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5 Ways Companies Are Already Ruining the Holidays

Why do we have to start thinking about Christmas in freaking October?
 
 
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Depending on whom you ask, the holiday season is either a time for giving thanks for life’s many blessings and basking in family togetherness (your mom) or the period between September and December when retailers try to maximize their profits for the fiscal year (business owners).

Of course the holiday season is really both of things at once: a symbol of wholesomeness and greed, giving and getting, joy and emptiness. Just like grandma’s cooking, it is both good and bad. Always has been, probably always will be.

But it does seem like every year holiday consumerism ratchets up just a little bit more. Somewhat paradoxically, the recent downturn in the economy may have made things worse than ever in that regard; rather than just accepting that Americans have less money with which to buy Bratz dolls, retailers have responded by going to greater lengths to squeeze every precious dollar they can out of shoppers. The National Retail Federation predicts that consumers’ holiday spending will increase less this year than it has in recent years, causing shoppers to be conservative with their gift lists. That means retailers have to fight harder for every consumer dollar.

Of course businesses need money to survive and to maintain a workforce, but that doesn’t excuse them from pressuring consumers into lousy deals that could land them in debt and making all of our lives generally miserable for three-plus months out of the year. Likewise, scammers and even charities with dubious morals should be admonished for taking advantage of the season. Here is how retailers are trying their hardest to ruin our holidays.

1. “Christmas creep” sets in.

Christmas creep is the phenomenon of stores busting out their late-season holiday merchandise -- most notably, the Christmas crap -- earlier and earlier each year. The term also applies to annoying holiday advertisements, which we now have to suffer through for nearly a quarter of the calendar year.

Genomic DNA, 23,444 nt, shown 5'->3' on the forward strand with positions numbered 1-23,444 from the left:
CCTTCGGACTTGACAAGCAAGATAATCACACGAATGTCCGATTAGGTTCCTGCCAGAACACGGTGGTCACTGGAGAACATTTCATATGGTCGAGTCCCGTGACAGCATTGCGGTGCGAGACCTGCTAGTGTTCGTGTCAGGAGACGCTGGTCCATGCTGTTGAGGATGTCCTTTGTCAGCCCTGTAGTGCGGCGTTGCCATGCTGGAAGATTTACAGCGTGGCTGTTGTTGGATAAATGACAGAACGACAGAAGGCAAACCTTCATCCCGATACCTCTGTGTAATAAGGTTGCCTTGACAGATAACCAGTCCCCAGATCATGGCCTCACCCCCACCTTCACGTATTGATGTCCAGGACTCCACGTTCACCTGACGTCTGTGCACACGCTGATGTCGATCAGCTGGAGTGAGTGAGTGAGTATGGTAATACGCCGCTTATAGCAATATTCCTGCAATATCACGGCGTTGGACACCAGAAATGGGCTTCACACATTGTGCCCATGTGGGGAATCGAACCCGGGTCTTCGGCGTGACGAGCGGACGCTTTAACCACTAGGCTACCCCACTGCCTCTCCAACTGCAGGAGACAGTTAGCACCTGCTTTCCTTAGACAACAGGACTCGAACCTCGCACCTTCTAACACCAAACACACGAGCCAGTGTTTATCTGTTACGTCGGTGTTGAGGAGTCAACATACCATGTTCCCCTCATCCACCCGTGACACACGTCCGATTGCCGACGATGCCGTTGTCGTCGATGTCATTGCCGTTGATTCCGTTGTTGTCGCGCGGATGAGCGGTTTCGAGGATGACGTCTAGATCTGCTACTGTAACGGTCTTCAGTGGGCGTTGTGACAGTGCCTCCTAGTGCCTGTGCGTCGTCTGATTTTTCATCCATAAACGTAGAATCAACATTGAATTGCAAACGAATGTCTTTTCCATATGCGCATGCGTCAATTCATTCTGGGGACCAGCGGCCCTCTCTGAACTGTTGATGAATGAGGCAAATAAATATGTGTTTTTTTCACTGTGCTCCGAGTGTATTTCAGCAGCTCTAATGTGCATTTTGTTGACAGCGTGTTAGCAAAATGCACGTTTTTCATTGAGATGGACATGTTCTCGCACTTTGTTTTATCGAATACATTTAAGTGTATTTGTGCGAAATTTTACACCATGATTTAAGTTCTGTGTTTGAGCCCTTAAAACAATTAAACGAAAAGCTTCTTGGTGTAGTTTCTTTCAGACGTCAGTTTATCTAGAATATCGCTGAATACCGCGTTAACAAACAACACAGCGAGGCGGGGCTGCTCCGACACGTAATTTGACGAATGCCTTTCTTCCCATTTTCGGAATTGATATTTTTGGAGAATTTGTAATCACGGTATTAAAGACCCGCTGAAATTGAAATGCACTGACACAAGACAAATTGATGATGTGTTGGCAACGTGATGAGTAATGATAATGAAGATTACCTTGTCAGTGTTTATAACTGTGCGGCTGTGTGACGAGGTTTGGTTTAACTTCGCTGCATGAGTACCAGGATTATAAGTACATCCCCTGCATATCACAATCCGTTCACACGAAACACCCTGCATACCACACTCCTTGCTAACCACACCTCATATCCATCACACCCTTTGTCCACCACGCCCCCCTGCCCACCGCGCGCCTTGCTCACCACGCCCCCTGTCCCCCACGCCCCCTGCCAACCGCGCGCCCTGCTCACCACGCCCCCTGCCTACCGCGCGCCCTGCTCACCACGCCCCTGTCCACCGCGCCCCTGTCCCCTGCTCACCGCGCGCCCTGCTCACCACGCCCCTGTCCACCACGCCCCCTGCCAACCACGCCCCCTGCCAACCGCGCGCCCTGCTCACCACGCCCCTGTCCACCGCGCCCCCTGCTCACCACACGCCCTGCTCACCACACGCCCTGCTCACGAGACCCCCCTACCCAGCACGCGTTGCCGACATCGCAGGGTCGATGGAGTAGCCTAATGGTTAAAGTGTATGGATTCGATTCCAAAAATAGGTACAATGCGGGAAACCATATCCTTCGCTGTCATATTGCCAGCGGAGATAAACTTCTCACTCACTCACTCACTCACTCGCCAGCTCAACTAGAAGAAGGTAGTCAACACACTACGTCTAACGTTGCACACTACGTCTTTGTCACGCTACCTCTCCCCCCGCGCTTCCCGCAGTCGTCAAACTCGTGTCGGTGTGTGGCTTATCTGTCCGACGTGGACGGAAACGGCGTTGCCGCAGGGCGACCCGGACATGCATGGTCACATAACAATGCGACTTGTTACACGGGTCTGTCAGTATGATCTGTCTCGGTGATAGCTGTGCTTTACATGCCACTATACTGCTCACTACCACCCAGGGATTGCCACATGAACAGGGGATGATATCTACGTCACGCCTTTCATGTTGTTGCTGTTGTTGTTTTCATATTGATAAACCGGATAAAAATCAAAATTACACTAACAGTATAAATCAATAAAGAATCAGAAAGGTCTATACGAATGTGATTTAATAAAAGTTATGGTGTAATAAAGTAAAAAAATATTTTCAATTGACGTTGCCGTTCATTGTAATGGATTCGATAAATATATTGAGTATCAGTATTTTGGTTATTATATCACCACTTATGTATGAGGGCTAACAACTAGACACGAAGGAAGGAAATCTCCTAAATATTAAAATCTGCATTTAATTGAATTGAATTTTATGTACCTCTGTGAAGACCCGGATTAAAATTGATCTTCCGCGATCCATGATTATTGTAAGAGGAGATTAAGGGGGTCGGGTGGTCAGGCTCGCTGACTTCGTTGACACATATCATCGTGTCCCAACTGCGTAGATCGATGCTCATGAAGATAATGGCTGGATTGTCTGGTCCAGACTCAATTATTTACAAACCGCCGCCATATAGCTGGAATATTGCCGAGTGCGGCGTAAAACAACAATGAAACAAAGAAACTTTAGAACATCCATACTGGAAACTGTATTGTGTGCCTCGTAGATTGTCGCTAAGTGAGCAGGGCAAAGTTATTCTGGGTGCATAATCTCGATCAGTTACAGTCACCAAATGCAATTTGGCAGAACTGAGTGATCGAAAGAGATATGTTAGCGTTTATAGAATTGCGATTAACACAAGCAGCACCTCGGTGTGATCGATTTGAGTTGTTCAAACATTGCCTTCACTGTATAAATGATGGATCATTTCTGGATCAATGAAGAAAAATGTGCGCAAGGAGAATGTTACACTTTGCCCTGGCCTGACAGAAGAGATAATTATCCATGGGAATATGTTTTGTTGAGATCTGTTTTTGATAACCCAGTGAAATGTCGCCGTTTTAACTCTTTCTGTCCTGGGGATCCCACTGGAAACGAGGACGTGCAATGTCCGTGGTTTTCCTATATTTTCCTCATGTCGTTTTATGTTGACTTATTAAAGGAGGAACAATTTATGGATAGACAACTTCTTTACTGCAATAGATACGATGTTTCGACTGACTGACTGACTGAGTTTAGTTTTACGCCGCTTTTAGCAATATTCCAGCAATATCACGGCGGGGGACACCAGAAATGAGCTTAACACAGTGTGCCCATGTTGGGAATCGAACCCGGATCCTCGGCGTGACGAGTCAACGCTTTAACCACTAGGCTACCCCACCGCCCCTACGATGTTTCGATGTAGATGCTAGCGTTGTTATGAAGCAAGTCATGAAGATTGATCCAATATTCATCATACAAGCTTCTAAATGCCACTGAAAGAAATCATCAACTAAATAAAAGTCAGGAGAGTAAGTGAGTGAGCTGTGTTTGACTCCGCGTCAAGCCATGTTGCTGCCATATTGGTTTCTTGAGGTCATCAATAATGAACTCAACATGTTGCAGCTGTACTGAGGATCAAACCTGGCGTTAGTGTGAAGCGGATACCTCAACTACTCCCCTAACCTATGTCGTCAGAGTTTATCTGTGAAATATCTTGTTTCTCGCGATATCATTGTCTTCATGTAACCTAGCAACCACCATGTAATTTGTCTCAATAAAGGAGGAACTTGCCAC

Target is 2012’s worst offender, having unleashed its first Christmas ad in mid-October. Doesn’t it just seem wrongto be looking at Christmas lights on TV when you haven’t even picked a Halloween costume yet? Well it is wrong, for a couple of reasons. For one thing, as the Consumerist notes, the unspoken industry rule is that Christmas ads don’t hit airwaves until November 1 (or, this year, after the election). For another thing, it goes against Target’s own standards, which for years mercifully spared us from their Christmas ads until after Thanksgiving. “Guests really tire of these messages when they’re started too early in the season, and it doesn’t align with where they are in their lives,” said the company’s previous chief marketing officer. That’s a nice sentiment, but apparently it got tossed out the window when that guy left the company.

The website RetailMeNot has embraced the melding of all our holidays by renaming the season OctoNovemCember and giving it the semi-inclusive mascot Pumpkin-Headed Turkey Claus. It’s a cute enough campaign, but the reason for its existence -- our seemingly never-ending holiday shopping season -- is not.

2. Stores push layaway, which can be bad for consumers.

Like so many services marketed to lower income customers, layaway can be a bad deal. There was a time when layaway was more solidly pro-consumer: stores let you pay for items over a period of time without incurring interest charges, making layaway a much better deal than credit cards. But these days most major retailers that have continued or revived their layaway programs now charge fees. As Consumer Watchdog president Jamie Court said in a radio interview last holiday season, “Depending on the price and the policy, you could be paying a lot more than if you'd put the purchase on a credit card.”

The bottom line is that layaway policies are designed to sell more stuff, and shoppers should always be wary of stores trying to make more money off of them. But hey, if you’re a savvy shopper and figure out how to use the system to your advantage, by all means do. Just read the fine print.

3. Black Friday gets out of control, and it’s not even a good deal.